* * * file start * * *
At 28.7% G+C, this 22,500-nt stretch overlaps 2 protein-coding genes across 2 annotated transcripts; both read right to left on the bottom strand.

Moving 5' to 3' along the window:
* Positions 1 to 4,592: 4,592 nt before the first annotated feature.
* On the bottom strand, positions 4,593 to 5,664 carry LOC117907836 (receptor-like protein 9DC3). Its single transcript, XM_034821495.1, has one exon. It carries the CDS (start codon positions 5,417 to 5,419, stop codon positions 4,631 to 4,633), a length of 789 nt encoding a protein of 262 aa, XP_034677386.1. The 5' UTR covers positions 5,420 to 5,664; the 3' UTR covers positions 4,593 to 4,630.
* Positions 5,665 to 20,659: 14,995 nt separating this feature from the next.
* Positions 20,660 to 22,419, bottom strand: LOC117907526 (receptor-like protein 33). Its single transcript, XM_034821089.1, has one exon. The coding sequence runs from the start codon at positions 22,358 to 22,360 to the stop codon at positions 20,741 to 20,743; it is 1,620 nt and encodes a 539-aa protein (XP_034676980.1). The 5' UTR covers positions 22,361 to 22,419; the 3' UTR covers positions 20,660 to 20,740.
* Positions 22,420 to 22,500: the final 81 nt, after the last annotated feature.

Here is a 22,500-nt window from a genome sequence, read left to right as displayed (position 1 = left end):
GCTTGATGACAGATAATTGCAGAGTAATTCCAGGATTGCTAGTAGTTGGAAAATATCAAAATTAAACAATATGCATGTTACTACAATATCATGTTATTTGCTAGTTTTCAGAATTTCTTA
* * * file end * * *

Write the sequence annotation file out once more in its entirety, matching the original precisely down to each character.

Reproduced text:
At 28.7% G+C, this 22,500-nt stretch overlaps 2 protein-coding genes across 2 annotated transcripts; both read right to left on the bottom strand.

Moving 5' to 3' along the window:
* Positions 1 to 4,592: 4,592 nt before the first annotated feature.
* On the bottom strand, positions 4,593 to 5,664 carry LOC117907836 (receptor-like protein 9DC3). Its single transcript, XM_034821495.1, has one exon. It carries the CDS (start codon positions 5,417 to 5,419, stop codon positions 4,631 to 4,633), a length of 789 nt encoding a protein of 262 aa, XP_034677386.1. The 5' UTR covers positions 5,420 to 5,664; the 3' UTR covers positions 4,593 to 4,630.
* Positions 5,665 to 20,659: 14,995 nt separating this feature from the next.
* Positions 20,660 to 22,419, bottom strand: LOC117907526 (receptor-like protein 33). Its single transcript, XM_034821089.1, has one exon. The coding sequence runs from the start codon at positions 22,358 to 22,360 to the stop codon at positions 20,741 to 20,743; it is 1,620 nt and encodes a 539-aa protein (XP_034676980.1). The 5' UTR covers positions 22,361 to 22,419; the 3' UTR covers positions 20,660 to 20,740.
* Positions 22,420 to 22,500: the final 81 nt, after the last annotated feature.

Here is a 22,500-nt window from a genome sequence, read left to right as displayed (position 1 = left end):
GCTTGATGACAGATAATTGCAGAGTAATTCCAGGATTGCTAGTAGTTGGAAAATATCAAAATTAAACAATATGCATGTTACTACAATATCATGTTATTTGCTAGTTTTCAGAATTTCTTA